Legal experts say the GOP violated the Meyergas law

Republicans plan to hold a historic vote on Tuesday to fire Homeland Security Secretary Alejandro Mayorkas.

But a review of the laws the GOP pointed to in its articles of impeachment, how the secretary implemented those laws, and the policy approach as opposed to illegal actions indicate a difference.

Immigration legal experts say Mayorkas was targeted for using immigration laws in slightly different ways than his predecessors.

However, it has become fodder for a second impeachment of the cabinet secretary, as figures on the left and right argue that the GOP case falls short of the standard for impeachment.

“This is really about policy differences and politics. These arguments that he violated the law and violated court orders are a smokescreen,” said Doris Meissner, former commissioner of the Immigration and Naturalization Service, the predecessor of the Department of Homeland Security (DHS).

“There are significant policy differences here.”

Republicans devote 15 of their 20-page articles of impeachment to Mayorgas' “willful and systematic refusal to comply with the law” under several provisions of the Immigration and Nationality Act.

“He willfully and systematically refused to comply with laws enacted by Congress and violated the trust of Congress and the American people. The results have been catastrophic and have endangered the lives and livelihoods of all Americans,” said Rep. Mark Green (R-Tenn.), chairman of the House Homeland Security Committee, the committee that nominated him. said while indicating the resolution for removal.

While Republicans have spent enough time arguing that violating immigration laws is the only reason for impeachment, they haven't devoted much time to breaking down how Mayorkas did it.

Much of the GOP argument hinges on language in the law that says immigrants are “detained” while awaiting removal from the country.

It's a standard that's never been met—even when the law was renewed in 1996, the U.S. didn't have enough beds to do so.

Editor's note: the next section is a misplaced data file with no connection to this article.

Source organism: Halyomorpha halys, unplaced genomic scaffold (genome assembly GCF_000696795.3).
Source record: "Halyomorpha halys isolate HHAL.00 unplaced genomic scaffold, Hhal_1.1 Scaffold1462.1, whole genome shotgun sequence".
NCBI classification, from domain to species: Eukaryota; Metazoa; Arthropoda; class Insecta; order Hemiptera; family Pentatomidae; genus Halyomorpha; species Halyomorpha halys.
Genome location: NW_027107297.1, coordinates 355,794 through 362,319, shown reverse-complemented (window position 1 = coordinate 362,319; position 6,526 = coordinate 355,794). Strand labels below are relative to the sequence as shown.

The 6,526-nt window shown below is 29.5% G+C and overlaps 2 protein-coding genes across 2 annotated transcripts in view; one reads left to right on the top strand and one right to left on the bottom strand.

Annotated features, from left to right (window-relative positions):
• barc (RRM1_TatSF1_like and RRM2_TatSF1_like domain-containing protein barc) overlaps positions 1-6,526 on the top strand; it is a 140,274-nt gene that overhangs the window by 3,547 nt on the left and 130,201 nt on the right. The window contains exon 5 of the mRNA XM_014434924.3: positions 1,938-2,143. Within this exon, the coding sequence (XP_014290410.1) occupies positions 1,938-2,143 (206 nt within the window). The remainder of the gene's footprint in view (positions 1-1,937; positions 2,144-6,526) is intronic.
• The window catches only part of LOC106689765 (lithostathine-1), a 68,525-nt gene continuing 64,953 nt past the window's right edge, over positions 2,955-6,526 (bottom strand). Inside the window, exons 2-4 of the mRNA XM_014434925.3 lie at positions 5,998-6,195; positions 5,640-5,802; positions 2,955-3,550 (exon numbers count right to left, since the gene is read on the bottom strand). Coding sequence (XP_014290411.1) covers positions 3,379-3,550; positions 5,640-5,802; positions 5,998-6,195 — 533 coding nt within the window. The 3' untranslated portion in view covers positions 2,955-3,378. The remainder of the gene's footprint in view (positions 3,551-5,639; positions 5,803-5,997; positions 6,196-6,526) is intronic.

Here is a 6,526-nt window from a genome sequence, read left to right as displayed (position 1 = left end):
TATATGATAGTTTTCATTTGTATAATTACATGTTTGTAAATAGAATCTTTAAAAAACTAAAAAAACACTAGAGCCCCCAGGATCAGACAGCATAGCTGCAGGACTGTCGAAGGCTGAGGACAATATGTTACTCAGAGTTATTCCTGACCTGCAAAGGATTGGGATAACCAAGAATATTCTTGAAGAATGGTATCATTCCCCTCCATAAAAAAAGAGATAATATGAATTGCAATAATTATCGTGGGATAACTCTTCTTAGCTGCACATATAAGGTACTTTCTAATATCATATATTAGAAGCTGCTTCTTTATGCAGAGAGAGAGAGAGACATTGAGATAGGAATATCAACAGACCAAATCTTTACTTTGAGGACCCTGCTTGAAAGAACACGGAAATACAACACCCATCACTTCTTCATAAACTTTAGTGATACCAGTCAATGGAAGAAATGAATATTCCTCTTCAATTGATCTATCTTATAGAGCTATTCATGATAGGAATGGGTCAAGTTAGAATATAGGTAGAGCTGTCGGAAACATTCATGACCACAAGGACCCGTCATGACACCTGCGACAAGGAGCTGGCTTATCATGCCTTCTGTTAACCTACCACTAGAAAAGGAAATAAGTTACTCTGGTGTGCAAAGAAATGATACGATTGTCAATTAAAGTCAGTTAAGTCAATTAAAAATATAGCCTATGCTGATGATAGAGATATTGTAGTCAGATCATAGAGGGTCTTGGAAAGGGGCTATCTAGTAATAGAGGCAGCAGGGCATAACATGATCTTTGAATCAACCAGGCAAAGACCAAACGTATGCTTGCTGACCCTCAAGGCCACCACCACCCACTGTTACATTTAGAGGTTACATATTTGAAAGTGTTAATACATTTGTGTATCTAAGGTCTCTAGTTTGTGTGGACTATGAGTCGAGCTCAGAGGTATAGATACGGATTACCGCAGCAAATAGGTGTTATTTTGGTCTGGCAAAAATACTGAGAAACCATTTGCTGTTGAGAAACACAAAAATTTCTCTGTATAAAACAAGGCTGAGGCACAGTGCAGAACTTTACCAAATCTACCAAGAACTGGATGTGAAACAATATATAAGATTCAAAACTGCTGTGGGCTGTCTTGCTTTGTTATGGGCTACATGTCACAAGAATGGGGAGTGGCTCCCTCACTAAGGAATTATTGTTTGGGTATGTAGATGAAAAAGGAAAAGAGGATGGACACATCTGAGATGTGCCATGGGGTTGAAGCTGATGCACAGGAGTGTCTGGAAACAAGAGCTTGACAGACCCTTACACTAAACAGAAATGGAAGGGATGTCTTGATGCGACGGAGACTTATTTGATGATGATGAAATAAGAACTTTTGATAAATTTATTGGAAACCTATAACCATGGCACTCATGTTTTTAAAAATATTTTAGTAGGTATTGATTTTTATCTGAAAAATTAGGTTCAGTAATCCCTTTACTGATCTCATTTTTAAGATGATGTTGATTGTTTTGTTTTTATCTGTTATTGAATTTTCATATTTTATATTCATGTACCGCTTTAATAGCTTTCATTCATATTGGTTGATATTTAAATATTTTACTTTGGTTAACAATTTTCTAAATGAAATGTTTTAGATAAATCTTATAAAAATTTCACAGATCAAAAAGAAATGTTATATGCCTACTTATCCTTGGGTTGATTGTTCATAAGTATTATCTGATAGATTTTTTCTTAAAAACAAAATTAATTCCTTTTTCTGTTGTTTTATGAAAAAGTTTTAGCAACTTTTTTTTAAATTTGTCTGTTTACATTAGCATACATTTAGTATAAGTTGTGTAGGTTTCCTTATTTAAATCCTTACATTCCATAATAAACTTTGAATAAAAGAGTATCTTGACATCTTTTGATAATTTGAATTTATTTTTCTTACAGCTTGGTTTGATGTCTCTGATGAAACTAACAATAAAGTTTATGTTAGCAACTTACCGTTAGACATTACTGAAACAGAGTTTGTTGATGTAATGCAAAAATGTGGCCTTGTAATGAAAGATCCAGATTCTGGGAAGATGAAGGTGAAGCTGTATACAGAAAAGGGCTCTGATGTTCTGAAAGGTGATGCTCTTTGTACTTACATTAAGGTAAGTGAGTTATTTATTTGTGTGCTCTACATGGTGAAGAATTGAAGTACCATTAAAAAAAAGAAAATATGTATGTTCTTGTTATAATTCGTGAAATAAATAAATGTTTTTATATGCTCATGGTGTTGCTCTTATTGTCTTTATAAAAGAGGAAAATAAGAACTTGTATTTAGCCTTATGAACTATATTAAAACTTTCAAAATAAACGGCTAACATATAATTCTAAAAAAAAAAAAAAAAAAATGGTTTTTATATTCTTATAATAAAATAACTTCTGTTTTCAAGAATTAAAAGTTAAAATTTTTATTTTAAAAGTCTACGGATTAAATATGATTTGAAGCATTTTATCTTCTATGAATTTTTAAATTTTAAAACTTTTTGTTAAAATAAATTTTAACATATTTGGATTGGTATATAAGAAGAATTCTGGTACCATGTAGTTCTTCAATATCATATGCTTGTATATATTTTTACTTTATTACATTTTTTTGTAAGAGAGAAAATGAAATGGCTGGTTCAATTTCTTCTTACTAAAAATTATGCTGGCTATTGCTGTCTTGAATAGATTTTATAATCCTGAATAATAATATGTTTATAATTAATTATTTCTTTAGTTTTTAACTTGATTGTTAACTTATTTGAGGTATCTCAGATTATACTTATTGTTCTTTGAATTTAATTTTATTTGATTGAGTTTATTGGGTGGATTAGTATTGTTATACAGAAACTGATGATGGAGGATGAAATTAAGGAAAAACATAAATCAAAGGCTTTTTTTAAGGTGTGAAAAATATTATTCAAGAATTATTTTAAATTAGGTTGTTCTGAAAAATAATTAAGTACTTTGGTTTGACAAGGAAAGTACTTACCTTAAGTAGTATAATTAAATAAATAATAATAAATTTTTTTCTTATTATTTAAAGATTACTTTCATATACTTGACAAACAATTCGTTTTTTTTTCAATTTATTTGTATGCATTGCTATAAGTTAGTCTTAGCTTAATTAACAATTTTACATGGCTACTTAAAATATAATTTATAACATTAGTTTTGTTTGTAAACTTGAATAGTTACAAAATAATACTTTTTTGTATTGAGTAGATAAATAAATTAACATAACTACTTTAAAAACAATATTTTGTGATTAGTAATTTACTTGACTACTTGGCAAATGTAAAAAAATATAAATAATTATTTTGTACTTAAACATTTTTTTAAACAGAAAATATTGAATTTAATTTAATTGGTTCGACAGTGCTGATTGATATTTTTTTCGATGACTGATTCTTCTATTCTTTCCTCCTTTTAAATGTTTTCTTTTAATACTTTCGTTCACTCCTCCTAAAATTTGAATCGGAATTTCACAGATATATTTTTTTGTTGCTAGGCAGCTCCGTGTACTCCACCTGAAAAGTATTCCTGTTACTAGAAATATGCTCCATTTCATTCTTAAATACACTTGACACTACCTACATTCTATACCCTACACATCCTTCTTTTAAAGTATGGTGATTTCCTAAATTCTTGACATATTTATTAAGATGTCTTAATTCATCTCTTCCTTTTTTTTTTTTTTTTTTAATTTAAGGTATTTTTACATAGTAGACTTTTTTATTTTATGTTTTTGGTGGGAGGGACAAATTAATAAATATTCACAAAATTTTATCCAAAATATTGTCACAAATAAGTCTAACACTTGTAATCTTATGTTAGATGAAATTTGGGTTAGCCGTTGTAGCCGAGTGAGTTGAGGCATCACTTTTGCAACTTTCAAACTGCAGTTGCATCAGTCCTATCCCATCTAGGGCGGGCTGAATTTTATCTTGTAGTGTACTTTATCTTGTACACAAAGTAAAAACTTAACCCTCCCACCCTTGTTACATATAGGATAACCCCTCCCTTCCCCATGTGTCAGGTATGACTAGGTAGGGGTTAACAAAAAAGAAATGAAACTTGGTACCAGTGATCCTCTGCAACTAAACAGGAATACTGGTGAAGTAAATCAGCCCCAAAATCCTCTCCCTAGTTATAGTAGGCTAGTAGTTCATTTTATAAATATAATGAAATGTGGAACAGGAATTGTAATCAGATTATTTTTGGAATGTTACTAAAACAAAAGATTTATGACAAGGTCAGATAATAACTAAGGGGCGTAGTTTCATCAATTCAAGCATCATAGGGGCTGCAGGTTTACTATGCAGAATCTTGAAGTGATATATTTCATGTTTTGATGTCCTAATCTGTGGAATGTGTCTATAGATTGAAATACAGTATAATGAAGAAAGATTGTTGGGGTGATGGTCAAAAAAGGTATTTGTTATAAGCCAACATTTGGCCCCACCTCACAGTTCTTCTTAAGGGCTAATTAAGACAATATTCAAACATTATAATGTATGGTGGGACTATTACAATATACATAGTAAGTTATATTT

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Detaining every immigrant who crosses the border is a logistical impossibility, and neither administration has done so.

For Republicans to make the word “construction” “an absolute mandate that the Secretary of Homeland Security cannot walk away from is a radical departure from the way every presidential administration, including Republican presidential administrations, understands that exact language,” César Cuauhtémoc García Hernández, a law professor at Ohio State University, told The Hill. .

“The inescapable paradox is that Congress doesn't have a law to implement the department, so the department's leadership has to decide who to prioritize … Politicians don't agree on exactly who to prioritize, but basically, an administration simply exists. Selecting Follow.

Congress is funding 40,000 detention beds, far fewer than the 150,000 to 200,000 each at Southwest border crossings in the past several months. Those who do not have a legal basis to stay in the country have been removed.

“If they're partially funded, they can only be partially enforced,” Meissner said, adding that legislation is always “subject to some kind of discretion.”

The Biden administration has tried to limit the use of detention, using electronic monitoring and requiring people to appear in court at a later date.

“This is not simply about flagging people into the country. These people are in legal proceedings,” Meissner said.

Although the GOP criticizes such “notices to appear,” they have been used by other administrations before.

“This is the most common way to manage the immigration court docket. The alternative is to detain every person in immigration court proceedings. So far, Congress has been willing to spend billions of dollars a year on detention beds, but far too little to detain 100 percent of the people who have been served with notices to appear in immigration court. Garcia Hernandez said.